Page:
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White streaks on dipstick after oil change?

Discussion in '3rd Gen. Tacomas (2016+)' started by ncyrider, Jan 19, 2021.

  1. Jan 19, 2021 at 2:00 PM
    #1
    ncyrider

    ncyrider [OP] Active Member

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    Did an oil change on my 2017 v6 yesterday, and when checking the oil right after completion, there were white/milky-looking streaks in the oil on the dipstick, but only on one side of the dipstick- apparently the side that rubs against the tube's angle when pushing the dipstick down. Checked the oil again and same thing. I checked the oil by starting the engine, idle for around 2-3 minutes, then shut it off and check.
    If it makes any difference, I had the oil filler cap, dipstick, and drain bolt all removed for a couple hours, while I left the drain pan under the truck , did the oil filter, and went to work on another vehicle. It wasn't humid/moist or raining outside at all, so it's not like water got in the motor.
    I will check the oil again and see what happens. I haven't driven the truck yet since changing the oil, just moved it 4 feet.
    Pretty sure I've seen this happen on another vehicle before after changing oil, can't remember what it was. Why would there be white streaks in the oil, and is it a concern?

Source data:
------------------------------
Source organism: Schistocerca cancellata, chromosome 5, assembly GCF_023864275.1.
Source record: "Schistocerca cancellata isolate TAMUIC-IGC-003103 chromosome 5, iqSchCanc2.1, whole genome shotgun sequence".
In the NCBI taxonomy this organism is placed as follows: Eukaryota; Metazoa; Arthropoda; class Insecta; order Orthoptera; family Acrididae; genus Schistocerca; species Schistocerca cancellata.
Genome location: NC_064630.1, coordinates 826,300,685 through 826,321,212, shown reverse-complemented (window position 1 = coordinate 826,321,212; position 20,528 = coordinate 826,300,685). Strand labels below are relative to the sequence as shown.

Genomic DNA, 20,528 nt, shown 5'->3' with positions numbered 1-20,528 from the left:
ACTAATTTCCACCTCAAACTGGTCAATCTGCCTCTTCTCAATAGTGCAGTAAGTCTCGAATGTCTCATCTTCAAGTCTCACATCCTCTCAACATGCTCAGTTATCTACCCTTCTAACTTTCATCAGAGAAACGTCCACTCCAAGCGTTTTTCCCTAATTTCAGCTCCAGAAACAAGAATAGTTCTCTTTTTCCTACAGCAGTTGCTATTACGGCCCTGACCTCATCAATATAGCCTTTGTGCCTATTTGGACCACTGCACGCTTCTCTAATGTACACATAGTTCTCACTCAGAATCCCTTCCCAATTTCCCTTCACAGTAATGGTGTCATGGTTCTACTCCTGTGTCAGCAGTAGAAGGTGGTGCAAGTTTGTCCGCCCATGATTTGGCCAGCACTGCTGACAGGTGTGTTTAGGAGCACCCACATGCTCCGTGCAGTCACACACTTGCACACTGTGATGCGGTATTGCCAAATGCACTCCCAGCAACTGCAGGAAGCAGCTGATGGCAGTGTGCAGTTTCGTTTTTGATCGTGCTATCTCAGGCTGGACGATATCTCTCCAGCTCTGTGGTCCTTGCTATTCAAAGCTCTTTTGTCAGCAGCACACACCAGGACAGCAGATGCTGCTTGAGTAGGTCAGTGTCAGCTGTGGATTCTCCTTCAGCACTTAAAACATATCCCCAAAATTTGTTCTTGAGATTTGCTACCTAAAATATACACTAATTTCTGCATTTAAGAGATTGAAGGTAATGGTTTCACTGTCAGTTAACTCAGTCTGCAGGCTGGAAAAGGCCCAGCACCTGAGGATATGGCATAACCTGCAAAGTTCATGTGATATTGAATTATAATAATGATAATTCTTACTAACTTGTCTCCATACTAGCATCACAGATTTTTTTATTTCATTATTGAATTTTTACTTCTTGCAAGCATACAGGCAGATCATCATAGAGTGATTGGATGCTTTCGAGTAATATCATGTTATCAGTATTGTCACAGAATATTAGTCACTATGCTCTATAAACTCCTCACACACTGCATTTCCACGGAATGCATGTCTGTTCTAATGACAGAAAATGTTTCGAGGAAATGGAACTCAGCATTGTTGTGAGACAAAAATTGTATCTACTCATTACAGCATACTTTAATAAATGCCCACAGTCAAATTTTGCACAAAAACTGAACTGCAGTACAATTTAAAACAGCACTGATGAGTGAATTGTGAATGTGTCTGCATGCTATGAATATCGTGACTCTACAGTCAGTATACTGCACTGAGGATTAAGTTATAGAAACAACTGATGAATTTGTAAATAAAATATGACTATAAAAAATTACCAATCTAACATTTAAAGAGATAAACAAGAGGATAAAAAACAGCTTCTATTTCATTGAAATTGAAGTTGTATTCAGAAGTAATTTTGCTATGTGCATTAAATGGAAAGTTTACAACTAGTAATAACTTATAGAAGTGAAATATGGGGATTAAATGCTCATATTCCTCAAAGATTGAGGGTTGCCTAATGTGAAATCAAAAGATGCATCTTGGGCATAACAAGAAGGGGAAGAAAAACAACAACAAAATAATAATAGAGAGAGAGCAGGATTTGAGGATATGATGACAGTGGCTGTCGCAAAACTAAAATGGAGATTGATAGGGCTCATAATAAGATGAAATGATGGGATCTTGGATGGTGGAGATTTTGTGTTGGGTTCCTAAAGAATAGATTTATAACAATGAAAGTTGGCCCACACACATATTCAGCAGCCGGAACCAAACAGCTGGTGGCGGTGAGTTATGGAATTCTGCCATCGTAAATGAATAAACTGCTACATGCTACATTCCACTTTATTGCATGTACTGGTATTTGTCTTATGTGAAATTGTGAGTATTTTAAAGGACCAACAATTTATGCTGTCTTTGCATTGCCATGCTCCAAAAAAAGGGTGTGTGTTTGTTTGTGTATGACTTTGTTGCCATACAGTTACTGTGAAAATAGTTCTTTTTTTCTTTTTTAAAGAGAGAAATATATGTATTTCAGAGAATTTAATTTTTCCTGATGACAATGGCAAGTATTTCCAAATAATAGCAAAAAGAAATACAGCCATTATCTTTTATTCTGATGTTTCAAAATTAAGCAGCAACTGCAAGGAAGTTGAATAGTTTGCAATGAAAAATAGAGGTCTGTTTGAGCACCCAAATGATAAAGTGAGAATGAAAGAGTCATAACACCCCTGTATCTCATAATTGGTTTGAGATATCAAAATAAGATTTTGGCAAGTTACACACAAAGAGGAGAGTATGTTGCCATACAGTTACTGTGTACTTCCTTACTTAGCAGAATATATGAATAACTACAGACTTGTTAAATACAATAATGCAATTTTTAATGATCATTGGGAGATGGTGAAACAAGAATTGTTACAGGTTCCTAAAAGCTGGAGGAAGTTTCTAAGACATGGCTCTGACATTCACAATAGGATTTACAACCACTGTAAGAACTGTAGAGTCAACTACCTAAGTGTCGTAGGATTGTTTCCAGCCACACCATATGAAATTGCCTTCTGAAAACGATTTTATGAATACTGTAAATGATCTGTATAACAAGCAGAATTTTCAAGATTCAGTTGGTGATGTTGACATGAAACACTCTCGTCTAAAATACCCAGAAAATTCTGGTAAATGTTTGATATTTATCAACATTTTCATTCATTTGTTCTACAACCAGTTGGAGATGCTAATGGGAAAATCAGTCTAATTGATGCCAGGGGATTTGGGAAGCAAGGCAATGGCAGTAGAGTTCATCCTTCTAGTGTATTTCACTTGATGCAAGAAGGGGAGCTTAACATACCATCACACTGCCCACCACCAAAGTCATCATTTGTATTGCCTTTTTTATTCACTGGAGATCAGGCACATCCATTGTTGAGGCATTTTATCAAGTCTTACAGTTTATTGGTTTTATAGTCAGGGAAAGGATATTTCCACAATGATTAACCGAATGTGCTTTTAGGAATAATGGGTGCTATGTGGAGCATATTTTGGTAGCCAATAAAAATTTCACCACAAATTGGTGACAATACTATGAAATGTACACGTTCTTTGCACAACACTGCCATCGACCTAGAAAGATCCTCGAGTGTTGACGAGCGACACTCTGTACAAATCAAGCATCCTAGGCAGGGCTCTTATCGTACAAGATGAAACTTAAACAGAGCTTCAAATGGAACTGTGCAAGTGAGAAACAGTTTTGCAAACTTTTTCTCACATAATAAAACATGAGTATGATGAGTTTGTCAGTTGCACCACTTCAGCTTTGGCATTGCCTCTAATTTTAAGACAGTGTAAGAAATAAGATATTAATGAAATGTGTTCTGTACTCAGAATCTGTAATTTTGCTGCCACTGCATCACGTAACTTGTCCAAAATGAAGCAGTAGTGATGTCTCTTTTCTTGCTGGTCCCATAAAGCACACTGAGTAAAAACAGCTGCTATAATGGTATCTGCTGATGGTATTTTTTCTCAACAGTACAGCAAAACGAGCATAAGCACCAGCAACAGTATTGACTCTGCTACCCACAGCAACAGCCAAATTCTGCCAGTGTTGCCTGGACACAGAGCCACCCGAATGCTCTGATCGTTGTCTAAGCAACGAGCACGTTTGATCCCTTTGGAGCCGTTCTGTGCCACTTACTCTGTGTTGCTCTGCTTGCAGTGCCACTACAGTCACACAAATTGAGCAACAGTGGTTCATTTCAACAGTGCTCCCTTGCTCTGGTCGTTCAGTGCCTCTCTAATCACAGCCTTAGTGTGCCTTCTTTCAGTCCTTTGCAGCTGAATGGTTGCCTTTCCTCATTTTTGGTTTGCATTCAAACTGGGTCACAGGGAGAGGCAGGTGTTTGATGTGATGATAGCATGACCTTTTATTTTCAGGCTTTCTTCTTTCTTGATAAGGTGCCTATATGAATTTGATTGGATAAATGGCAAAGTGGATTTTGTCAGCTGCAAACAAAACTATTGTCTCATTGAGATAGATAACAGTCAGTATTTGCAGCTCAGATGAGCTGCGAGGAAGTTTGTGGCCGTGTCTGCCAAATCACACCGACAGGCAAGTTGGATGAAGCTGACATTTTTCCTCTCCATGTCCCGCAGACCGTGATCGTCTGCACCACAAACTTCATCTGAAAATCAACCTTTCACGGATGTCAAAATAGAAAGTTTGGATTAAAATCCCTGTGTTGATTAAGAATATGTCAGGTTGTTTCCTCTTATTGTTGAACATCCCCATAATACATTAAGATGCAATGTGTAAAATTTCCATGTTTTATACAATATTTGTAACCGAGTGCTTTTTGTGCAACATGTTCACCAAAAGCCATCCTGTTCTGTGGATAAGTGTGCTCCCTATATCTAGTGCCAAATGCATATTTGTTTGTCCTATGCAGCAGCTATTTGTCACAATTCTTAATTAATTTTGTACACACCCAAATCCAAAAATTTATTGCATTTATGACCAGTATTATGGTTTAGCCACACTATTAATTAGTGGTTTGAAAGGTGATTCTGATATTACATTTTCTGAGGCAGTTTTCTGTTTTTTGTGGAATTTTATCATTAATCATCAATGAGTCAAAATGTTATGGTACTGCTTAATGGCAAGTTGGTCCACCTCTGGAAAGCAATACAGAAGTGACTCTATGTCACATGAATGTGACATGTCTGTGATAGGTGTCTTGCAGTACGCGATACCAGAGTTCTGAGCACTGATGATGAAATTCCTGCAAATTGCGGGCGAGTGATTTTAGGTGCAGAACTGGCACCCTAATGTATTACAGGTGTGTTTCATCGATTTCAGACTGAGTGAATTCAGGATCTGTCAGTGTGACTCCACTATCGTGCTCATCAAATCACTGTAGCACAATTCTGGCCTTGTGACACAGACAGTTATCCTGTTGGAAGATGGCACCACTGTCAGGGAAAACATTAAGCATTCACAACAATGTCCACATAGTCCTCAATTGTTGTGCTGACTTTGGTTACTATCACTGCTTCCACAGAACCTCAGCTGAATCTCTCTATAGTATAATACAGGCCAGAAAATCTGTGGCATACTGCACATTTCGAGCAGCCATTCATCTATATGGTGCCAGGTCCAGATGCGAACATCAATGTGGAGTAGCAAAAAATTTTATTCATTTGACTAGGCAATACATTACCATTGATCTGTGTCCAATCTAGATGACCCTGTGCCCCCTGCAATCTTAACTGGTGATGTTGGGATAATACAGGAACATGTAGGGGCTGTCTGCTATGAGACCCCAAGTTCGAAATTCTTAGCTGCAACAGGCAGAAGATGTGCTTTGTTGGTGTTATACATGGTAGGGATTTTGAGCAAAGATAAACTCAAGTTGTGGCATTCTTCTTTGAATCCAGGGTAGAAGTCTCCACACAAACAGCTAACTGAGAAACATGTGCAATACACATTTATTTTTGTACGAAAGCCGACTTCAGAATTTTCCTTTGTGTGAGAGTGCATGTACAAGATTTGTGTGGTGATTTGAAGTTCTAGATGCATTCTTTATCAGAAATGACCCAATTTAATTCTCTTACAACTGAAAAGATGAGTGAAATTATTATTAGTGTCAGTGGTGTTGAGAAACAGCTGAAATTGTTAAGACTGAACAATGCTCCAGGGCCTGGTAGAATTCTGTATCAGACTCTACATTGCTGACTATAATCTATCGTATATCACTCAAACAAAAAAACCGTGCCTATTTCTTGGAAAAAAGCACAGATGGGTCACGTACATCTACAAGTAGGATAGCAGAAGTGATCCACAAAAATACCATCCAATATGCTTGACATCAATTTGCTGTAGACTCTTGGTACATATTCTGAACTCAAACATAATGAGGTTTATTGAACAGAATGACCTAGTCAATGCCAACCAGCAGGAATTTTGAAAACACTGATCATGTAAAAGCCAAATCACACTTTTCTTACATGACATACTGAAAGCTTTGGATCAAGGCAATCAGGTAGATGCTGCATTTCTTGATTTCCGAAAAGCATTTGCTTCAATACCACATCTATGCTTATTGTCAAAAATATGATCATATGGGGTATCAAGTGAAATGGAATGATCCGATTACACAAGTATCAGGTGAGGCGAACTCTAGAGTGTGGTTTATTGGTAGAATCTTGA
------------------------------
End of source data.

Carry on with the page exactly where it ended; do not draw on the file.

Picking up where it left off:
For reference, used mobil1 extended performance 0w20, mobil1 m1c-251 extended performance filter.
     
  2. Jan 19, 2021 at 2:04 PM
    #2
    tonered

    tonered tacorider

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    Milky oil can happen in the winter with condensation from the motor cooling and short trips. A good 30min+ drive will burn off all the vapor.

    The other cause could be coolant getting into the oil.
     
  3. Jan 19, 2021 at 2:07 PM
    #3
    Bravo64

    Bravo64 Member

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    Yeah, probably just a little condensation in the tube, or oil/water in the elbow bend.
    If all the oil that drained out look normal I wouldn't worry about it.
    If it drained out all milky in the pan then I agree coolant in the oil.
     
    Mrtacoman88 likes this.
  4. Jan 19, 2021 at 2:09 PM
    #4
    KVTaco

    KVTaco Well-Known Member

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    Most likely from short trips in cold weather. My oil catch can looks like it has coffee in it in the winter due to the mixing of the white with the oil.
     
  5. Jan 19, 2021 at 2:14 PM
    #5
    Midnight beauty

    Midnight beauty Member

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    I agree with all above, probably condensation
     
  6. Jan 19, 2021 at 2:31 PM
    #6
    The hammer

    The hammer Who’s the Wrench?

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    I would make note of the level and run it a bit while you check the exhaust for any white smoke or if you smell anything sweet around the engine and If all is well, just keep an eye out by checking periodically.

    I doubt you have an issue its just best to err on the side of caution.

    Only other thing is I would recommend is to never leave the oil filler wide open, but put a shop towel with a rubber band while you drain the oil. You never know what may crawl down there.

    Adios,

    [​IMG]
     

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